The Beauty of Silent Support
The Beauty of Silent Support
Categories: GRIEF / BEREAVEMENT
Sara Newhard, M.A.
“Sitting shiva” is a profound Jewish custom where loved ones come together and sit with a family member or friend in their grief. They literally sit and grieve together.
This practice encourages the community to go to the mourner as soon as news of the loss is heard. The custom is to simply “sit with” in silence and allow the mourner to speak first and open a conversation if they want to. According to the Jewish custom, mourners may actually sit on low chairs or small stools as a tangible representation of their grief by symbolizing being “brought low” with their grief.
The concept of shiva is a deeply communal experience. It is a powerful practice of simply being with one another in pain. It’s choosing to not offer advice or not do something to try to ease our own anxiety in the discomfort. Instead, it’s communicating that I’m here with you and that I’ll enter into the pain and suffering with you.
What a compelling, radical, and life-changing practice. I invite you to discover this practice along with me. The moments I’ve silenced my tongue, redirected my anxious mind that naturally searches to ease the pain, and simply sat with, absorbing another’s experience, feeling their feelings, connection beyond words, I’ve discovered the power of presence that far exceeds something I can generate. I’ve found myself entering into the remarkably spiritual realm of presence in the pain.
This is a powerful gift of connection to both the recipient and the giver. In this social media-imbibed age, we are often content to send our condolences through a cyber exchange, yet I believe both the giver and receiver miss out on gift of presence and connection. The idea of a deep “sitting shiva” face to face encounter takes significantly more time and energy and emotion, yet I also wonder if it’s what our souls really long for.
I would suggest that the inherent principles of shiva transcend simply grief associated with death. What might it be like to offer the gift of presence without the need for words in the countless hidden losses in our midst? Imagine the power of sharing in another’s pain when a church small group enters into the pain of a couple who battles infertility, not offering platitudes or dismissive offers of prayer, but instead entering into the pain with tears and grief and presence.
For many of us this feels uncomfortable; we feel the burning need to take away the pain or at least attempt to do so. Although counter intuitive, I think presence and sitting with the pain can actually communicate far more hope and love than our best guided efforts to try to remove the pain. Although we may hope for no more pain on this earth, the reality is, on this side of heaven pain is imminent. We can’t eradicate another person’s pain on earth. Yet what we can do is demonstrate a faithfulness of being present for loved ones in pain. Our presence can be a tangible representation of our Heavenly Father’s perfect presence with us in pain. Furthermore, instead of talking out loud in a vain attempt to heal, we can chose to offer up silent prayers to the One who can provide the ultimate healing.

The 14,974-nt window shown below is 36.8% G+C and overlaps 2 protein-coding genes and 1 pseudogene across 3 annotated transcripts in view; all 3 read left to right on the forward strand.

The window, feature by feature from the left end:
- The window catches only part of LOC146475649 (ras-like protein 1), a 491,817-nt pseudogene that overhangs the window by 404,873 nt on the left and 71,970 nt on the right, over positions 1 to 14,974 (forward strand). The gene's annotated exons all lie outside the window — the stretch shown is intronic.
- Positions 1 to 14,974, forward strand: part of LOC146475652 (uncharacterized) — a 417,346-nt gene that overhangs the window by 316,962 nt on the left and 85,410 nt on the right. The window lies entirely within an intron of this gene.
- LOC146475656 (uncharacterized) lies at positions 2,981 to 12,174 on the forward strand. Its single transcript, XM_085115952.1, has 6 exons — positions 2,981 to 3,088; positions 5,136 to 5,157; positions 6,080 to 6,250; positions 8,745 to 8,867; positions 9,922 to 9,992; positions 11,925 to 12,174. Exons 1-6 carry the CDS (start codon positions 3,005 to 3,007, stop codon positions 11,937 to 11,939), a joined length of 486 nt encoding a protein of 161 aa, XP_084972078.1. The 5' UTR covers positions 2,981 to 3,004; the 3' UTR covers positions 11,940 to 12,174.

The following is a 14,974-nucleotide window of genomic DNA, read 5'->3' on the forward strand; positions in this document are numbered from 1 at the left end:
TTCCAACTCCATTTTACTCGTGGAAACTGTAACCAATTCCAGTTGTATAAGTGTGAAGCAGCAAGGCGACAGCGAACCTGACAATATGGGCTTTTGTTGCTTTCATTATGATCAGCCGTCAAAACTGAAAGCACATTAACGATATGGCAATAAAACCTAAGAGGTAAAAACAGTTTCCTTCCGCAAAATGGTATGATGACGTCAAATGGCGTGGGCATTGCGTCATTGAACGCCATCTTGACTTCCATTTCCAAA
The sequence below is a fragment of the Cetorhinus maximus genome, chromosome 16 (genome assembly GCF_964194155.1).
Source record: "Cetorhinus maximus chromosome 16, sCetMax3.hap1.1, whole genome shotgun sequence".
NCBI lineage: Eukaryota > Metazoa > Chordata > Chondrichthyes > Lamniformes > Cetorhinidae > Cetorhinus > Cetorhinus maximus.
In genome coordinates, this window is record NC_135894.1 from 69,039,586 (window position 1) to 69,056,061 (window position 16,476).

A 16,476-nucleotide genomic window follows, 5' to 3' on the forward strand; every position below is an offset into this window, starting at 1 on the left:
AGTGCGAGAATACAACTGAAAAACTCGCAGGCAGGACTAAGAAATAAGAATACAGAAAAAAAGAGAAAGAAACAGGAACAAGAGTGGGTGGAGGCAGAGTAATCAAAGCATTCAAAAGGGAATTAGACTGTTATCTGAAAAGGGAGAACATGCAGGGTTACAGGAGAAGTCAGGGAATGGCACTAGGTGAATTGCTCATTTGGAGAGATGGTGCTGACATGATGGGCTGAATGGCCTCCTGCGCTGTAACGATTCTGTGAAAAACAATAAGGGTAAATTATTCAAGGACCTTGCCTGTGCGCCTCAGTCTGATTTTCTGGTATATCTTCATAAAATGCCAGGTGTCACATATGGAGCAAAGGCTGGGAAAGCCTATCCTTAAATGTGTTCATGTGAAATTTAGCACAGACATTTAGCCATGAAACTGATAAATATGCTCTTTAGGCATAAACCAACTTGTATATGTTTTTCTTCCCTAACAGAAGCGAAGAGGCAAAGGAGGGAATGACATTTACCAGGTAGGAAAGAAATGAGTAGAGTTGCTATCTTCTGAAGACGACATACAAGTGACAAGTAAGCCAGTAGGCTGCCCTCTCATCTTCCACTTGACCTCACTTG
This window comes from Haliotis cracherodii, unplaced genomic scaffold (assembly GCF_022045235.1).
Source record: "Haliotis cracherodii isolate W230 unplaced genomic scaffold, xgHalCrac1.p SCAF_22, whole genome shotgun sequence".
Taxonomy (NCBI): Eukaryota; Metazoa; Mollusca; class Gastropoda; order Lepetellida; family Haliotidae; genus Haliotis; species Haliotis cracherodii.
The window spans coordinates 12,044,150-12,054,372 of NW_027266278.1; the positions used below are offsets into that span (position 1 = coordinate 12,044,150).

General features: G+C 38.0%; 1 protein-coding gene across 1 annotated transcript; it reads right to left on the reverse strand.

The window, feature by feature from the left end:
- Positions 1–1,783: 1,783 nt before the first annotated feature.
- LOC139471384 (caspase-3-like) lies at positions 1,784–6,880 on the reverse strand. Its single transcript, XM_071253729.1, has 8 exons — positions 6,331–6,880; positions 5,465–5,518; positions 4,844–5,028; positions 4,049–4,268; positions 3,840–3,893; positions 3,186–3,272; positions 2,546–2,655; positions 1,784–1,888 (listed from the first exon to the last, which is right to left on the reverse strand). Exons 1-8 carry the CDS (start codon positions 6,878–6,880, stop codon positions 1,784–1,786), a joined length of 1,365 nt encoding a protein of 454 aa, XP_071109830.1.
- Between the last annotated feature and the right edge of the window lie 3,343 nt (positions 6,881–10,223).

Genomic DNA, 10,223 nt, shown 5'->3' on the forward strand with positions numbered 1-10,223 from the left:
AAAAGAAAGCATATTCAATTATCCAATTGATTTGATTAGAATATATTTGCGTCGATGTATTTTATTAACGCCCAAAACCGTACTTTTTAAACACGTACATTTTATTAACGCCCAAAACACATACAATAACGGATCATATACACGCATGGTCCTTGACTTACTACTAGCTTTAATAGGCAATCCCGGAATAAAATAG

What a profound gift. In the midst of inevitable pain on earth, to have loved ones and our Heavenly Father willing, faithfully, and unconditionally present with us in the moments of our darkest grief and pain.
Sara Newhard, LCPC, LMFT. As the Spirituality and Christian Program Coordinator, Sara Leads, supervises and facilitates trainings for the primary and family therapists in the Christian team. She oversees the Christian programming across campus, which includes groups, various worship services and holiday services for residents, and supports the chaplain who serves on campus. Additionally, she supports general spirituality across campus to encourage those of all faiths to nurture their spirit and connect with their Higher Power. Prior to joining Timberline Knolls, Sara worked as a family therapist in the Chicago area where she specialized in multi-systemic therapy for adolescents and their families who were part of the juvenile justice system. Sara also spent several years living and working in Asia before pursuing further education and training in clinical psychology. Sara earned her undergraduate degree in family psychology from Oklahoma Baptist University and her Master’s degree in clinical psychology from Wheaton College in Illinois. Sara is a member of the American Association of Christian Counselors (AACC) and the National Board for Certified Counselors.